Marianne Berger Woods swore she would never move West of the Mississippi River again (after having lived in Missouri, Wisconsin, and Kansas) but in 2002 she accepted a one year position in the Art department at the University of Texas of the Permian Basin (UTPB). She has been there ever since except for a Fulbright teaching Fellowship (2009) in Moscow, Russia. Woods is the token Art Historian in her department and teaches everything from cave paintings to twenty-first century art. Her area of expertise is American Art -- especially the work of twentieth century women. She teaches an online course in African American Art and has been interested in the amazing work done by the black population in the United States “against all odds.”

From Harlem to Texas: African American Art and the Murals of Aaron Douglas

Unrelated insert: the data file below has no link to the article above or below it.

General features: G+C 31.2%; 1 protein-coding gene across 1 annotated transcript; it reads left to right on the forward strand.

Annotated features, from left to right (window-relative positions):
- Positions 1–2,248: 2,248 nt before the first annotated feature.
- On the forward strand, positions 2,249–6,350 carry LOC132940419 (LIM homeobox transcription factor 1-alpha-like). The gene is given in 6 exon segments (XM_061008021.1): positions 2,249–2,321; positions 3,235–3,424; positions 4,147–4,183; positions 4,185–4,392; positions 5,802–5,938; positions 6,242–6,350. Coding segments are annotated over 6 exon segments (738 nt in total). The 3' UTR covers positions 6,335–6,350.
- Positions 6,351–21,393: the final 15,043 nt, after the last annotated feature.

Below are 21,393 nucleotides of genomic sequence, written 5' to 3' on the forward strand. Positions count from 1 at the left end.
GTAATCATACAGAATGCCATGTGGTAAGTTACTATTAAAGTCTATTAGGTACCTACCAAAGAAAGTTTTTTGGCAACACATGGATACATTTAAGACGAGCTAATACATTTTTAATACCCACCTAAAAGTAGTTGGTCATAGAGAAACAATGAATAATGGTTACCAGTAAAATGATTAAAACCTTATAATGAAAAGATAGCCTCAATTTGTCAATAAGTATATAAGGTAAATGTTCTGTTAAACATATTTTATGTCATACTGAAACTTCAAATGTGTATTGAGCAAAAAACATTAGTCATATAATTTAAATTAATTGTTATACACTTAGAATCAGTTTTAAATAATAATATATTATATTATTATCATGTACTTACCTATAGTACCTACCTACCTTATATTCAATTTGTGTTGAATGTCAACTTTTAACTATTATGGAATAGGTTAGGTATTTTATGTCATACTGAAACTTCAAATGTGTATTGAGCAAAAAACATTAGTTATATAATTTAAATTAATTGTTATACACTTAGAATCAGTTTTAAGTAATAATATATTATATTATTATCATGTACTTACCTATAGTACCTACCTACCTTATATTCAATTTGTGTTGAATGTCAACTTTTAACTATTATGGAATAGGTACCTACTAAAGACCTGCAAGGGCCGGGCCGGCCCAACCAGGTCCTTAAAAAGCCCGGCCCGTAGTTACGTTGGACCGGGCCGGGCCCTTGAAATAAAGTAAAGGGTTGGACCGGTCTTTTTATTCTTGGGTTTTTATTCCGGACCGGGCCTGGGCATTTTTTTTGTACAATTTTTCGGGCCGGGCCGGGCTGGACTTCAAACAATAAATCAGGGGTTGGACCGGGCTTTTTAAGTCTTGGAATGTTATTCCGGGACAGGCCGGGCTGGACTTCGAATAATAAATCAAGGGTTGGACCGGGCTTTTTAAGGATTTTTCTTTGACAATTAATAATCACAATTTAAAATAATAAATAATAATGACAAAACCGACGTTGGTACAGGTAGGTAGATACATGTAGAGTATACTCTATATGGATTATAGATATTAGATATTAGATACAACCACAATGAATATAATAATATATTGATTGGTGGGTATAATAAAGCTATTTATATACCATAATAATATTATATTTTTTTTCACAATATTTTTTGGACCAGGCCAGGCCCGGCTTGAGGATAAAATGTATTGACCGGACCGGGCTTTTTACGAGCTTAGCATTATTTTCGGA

Aaron Douglas paved the way for a greater appreciation of the black arts in many ways. He responded to the call of philosopher/author Alain Locke who advocated that visual artists look to Africa for inspiration. Douglas did this but in his own particular style. He is credited with marrying African themes to a modernist aesthetic combining Art Deco’s geometric sensibility with Cubism and Orphism, and humanism with Christianity. Though he taught at Fisk University from 1937 until he retired in 1966, Douglas is considered by many the “father” of the Harlem Renaissance. Continue reading